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Old 06-10-2019, 03:58 PM
glennwith2ns is offline
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I feel a 100% better than yesterday...ahh what??


So if someone says this to you, do you take it to mean they feel twice as good as yesterday(200%?) or that they feel back to normal?

Perhaps this is just an incorrect way of expressing the way they are feeling.
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Old 06-10-2019, 04:02 PM
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I interpret it as meaning back to full capacity. No, it's not consistent with other uses of percentages, but people are inconsistent sometimes.
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Old 06-10-2019, 04:03 PM
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They felt crappy yesterday, they feel better today. They aren't trying to convey anything meaningful in terms of percentages. It's a perfectly correct manner of idiomatic expression.
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Old 06-10-2019, 04:09 PM
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I feel 100% better after I quit trying to give %110.
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Old 06-10-2019, 04:19 PM
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As other's have said, I'd interpret this to me they are 100% back to normal.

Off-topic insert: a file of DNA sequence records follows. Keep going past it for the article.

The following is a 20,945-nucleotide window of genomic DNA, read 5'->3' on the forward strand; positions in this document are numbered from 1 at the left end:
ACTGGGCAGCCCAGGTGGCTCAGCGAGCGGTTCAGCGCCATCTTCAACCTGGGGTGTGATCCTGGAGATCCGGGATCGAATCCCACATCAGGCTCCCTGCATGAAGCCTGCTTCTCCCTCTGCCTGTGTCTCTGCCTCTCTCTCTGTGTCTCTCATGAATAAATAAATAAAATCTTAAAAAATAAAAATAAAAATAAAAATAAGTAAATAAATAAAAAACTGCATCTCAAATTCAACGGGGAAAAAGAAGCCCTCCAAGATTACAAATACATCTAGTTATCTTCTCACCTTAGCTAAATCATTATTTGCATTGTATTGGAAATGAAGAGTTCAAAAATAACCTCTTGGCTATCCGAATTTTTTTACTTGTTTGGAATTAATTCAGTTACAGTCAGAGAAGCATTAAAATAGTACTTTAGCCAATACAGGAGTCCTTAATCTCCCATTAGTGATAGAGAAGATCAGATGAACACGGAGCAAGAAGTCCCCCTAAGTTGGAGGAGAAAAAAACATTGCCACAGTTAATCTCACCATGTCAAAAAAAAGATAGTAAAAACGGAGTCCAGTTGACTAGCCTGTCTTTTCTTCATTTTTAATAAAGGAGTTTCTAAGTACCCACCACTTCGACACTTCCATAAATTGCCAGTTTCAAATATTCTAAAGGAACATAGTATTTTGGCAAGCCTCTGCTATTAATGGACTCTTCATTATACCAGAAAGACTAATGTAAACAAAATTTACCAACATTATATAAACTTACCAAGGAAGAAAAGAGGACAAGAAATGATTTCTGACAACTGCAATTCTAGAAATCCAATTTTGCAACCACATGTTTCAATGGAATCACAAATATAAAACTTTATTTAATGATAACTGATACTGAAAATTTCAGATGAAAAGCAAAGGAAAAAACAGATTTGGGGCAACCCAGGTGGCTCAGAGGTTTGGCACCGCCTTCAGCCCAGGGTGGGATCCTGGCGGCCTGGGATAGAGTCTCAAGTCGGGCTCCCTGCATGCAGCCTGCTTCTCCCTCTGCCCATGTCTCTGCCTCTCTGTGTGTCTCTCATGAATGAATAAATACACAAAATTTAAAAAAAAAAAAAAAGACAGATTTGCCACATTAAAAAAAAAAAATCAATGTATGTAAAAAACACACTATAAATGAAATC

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Old 06-10-2019, 04:39 PM
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I'd always take people at their word, unless I ask for details and they contradict or expand on what they said.

So if someone said "100% better", then they're twice as good as yesterday. If not, I would hope they'd find another way to say it. "Man, I was down to 90%, but now I'm fine" is NOT 100% better.

I think we're used to expressing things in percentages, thanks to our grading system. Now, if someone said "I was afraid I was going to flunk. I got a 40% on the test, but I met with the teacher and explained my answers. and got a 100% better grade." I'd assume it had been raised to 80%. Not 100%.

If I asked a sick person "Back to normal?" and they said "Yeah, I was functioning at 50% yesterday, but today I'm 100% better. Feel great!", then I'd think they're back to normal.
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Old 06-10-2019, 04:42 PM